Mom’s No-Knead Rolls

On a sheet of unlined 8 1/2 by 5 1/2 inch paper from the kind of tablet Mom bought for writing letters is her recipe for No-Knead Rolls. It’s one of a hundred or more recipes jammed into a recipe card box. Mom scratched “From Charles XMAS 1955” on the back of the box so I gave it to her when I was twelve years old.

Recipe boxIt’s a tin box made in the USA by the Ohio Art Company with a floral design and “Recipes” imprinted on the front of the hinged cover. Last year I found one like it offered as a collector’s item on ebay. My sister, Patsy, who is the guardian of most of Mom’s recipe books, loaned it to me two years ago, and I have been reading through the recipes as I look for ones that seem familiar to me.

Before listing the ingredients Mom noted that the recipe makes one and half dozen rolls. This suggests why she saved this recipe. Mom baked lots of bread, but sometimes she would want to have rolls to serve warm from the oven rather than slicing bread she had baked a day or two earlier. This recipe produces enough rolls to satisfy a table of guests without burdening the breadbox with too many leftovers.

If there were any rolls left over, she could always offer to wrap a few for someone to take home. Odds are good that there were takers. These rolls are delicious, especially if you add the cup of cheese Mom suggests to make cheesy dinner rolls.


3/4 cup water, divided
1 1/2 tsp. salt
1/4 cup sugar
3 T shortening
1/2 cup evaporated milk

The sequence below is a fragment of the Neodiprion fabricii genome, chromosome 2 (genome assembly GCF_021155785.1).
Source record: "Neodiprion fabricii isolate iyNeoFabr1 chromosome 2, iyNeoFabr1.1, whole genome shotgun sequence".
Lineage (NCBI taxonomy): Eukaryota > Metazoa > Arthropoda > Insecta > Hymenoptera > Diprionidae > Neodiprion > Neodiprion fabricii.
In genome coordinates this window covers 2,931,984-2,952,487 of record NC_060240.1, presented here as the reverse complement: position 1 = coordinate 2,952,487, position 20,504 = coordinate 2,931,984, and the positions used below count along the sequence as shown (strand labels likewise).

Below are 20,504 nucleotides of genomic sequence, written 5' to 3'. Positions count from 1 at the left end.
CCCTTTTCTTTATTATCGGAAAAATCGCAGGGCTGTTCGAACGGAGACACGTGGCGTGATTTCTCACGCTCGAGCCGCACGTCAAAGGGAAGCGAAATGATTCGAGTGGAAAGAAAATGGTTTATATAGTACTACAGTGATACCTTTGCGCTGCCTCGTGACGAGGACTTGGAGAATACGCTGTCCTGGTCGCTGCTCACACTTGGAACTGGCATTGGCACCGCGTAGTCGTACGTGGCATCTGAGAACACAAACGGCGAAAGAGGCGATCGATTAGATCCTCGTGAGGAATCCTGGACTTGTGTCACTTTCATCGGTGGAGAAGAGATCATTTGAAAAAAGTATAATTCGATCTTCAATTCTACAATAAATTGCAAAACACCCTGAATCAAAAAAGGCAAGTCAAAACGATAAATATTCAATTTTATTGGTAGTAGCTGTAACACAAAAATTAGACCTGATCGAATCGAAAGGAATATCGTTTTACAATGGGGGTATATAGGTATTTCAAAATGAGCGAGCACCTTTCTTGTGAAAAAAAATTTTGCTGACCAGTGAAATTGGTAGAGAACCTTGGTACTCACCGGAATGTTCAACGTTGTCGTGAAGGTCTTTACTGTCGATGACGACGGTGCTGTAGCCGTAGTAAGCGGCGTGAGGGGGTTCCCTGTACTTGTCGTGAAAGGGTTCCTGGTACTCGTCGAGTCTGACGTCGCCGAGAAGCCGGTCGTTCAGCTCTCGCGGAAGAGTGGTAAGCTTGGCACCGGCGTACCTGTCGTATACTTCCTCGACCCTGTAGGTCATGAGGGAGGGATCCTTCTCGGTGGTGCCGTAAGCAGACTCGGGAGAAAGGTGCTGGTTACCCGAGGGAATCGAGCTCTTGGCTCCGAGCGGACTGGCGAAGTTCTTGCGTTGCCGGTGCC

2 1/4 tsp active dry yeast (1 package)
1/4 cup warm water
2 large eggs
3 – 3 1/2 cups sifted all-purpose flour


Bring a half cup of water to boiling and pour it over the salt, sugar and shortening in a mixing bowl. Stir until the shortening is melted. Heat a quarter cup of water to lukewarm in a cup or small bowl and stir in the yeast to proof.

Stir the evaporated milk into the hot water and shortening and allow it to cool to lukewarm. Add the proofed yeast to the other liquid ingredients. Beat the eggs until they are lemon colored and stir them into the liquid in the mixing bowl.

Stir about half the flour into the liquid and mix it well, then beat in more flour a half cup at a time until you have a stiff but not a dry batter. You will know it is the right consistency when the batter becomes elastic and follows the spoon as you stir. Cover the bowl with a damp kitchen towel and set the bowl in a warm draft-free place. Let the dough rise until it has doubled in bulk, usually in about an hour.

Stir the dough down and let it rest while you grease muffin tins with enough cups for eighteen to twenty rolls. Fill the cups a little more than half full and cover the tins with the damp towel.

Preheat the oven to 375º about twenty minutes after filling the muffin cups. Put a couple of tablespoons of water in any empty cups. When the dough rises to the top of the cups, put the tins on the center shelf in the oven and bake until the rolls are lightly browned, fifteen to twenty minutes.

NOTES: Mom’s recipe card included an option for “cheesy dinner rolls.” Fold a cup of shredded sharp or extra sharp Cheddar cheese into the batter just before you fill the muffin pans. I have tried it, and the rolls are wonderful this way too.

This recipe is perfect for the beginning baker. It will teach you that making bread dough is not difficult, that you can adjust the liquid and dry ingredient ratio if necessary and that yeast really does make dough rise. There’s no need to knead. You just stir and spoon the batter into the muffin tins, let it rise again and bake the tasty little morsels.